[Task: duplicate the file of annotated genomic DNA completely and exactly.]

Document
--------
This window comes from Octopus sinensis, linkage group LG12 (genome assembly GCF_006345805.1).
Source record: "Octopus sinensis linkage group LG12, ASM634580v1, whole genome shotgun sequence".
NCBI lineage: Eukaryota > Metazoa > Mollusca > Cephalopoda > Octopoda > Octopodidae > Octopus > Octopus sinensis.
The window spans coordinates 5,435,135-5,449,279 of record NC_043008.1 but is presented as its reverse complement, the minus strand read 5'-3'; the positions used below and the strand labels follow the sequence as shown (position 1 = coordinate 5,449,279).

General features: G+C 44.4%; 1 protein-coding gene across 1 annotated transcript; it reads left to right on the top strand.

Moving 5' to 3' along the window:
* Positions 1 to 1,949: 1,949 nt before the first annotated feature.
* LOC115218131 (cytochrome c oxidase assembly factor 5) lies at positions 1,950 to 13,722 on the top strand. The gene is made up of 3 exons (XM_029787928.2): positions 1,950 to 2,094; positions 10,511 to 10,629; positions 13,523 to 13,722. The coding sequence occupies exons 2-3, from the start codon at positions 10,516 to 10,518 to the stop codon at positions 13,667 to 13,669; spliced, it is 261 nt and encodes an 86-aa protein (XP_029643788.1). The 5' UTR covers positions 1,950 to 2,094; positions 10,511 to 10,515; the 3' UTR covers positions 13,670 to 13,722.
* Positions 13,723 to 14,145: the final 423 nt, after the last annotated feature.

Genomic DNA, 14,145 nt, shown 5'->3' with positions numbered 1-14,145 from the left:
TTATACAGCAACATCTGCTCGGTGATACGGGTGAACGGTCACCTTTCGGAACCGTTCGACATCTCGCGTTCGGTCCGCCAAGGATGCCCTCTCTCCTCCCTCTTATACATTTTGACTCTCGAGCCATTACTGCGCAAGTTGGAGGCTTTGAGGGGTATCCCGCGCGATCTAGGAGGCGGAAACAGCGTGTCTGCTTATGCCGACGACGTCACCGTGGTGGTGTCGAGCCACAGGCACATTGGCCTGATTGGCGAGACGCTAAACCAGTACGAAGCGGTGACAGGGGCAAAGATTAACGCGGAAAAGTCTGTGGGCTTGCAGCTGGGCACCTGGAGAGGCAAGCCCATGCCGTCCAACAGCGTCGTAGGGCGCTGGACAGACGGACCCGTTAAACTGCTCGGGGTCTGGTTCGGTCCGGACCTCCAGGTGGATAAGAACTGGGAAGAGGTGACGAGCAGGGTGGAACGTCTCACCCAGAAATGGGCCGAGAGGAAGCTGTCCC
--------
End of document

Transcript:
This window comes from Octopus sinensis, linkage group LG12 (genome assembly GCF_006345805.1).
Source record: "Octopus sinensis linkage group LG12, ASM634580v1, whole genome shotgun sequence".
NCBI lineage: Eukaryota > Metazoa > Mollusca > Cephalopoda > Octopoda > Octopodidae > Octopus > Octopus sinensis.
The window spans coordinates 5,435,135-5,449,279 of record NC_043008.1 but is presented as its reverse complement, the minus strand read 5'-3'; the positions used below and the strand labels follow the sequence as shown (position 1 = coordinate 5,449,279).

General features: G+C 44.4%; 1 protein-coding gene across 1 annotated transcript; it reads left to right on the top strand.

Moving 5' to 3' along the window:
* Positions 1 to 1,949: 1,949 nt before the first annotated feature.
* LOC115218131 (cytochrome c oxidase assembly factor 5) lies at positions 1,950 to 13,722 on the top strand. The gene is made up of 3 exons (XM_029787928.2): positions 1,950 to 2,094; positions 10,511 to 10,629; positions 13,523 to 13,722. The coding sequence occupies exons 2-3, from the start codon at positions 10,516 to 10,518 to the stop codon at positions 13,667 to 13,669; spliced, it is 261 nt and encodes an 86-aa protein (XP_029643788.1). The 5' UTR covers positions 1,950 to 2,094; positions 10,511 to 10,515; the 3' UTR covers positions 13,670 to 13,722.
* Positions 13,723 to 14,145: the final 423 nt, after the last annotated feature.

Genomic DNA, 14,145 nt, shown 5'->3' with positions numbered 1-14,145 from the left:
TTATACAGCAACATCTGCTCGGTGATACGGGTGAACGGTCACCTTTCGGAACCGTTCGACATCTCGCGTTCGGTCCGCCAAGGATGCCCTCTCTCCTCCCTCTTATACATTTTGACTCTCGAGCCATTACTGCGCAAGTTGGAGGCTTTGAGGGGTATCCCGCGCGATCTAGGAGGCGGAAACAGCGTGTCTGCTTATGCCGACGACGTCACCGTGGTGGTGTCGAGCCACAGGCACATTGGCCTGATTGGCGAGACGCTAAACCAGTACGAAGCGGTGACAGGGGCAAAGATTAACGCGGAAAAGTCTGTGGGCTTGCAGCTGGGCACCTGGAGAGGCAAGCCCATGCCGTCCAACAGCGTCGTAGGGCGCTGGACAGACGGACCCGTTAAACTGCTCGGGGTCTGGTTCGGTCCGGACCTCCAGGTGGATAAGAACTGGGAAGAGGTGACGAGCAGGGTGGAACGTCTCACCCAGAAATGGGCCGAGAGGAAGCTGTCCC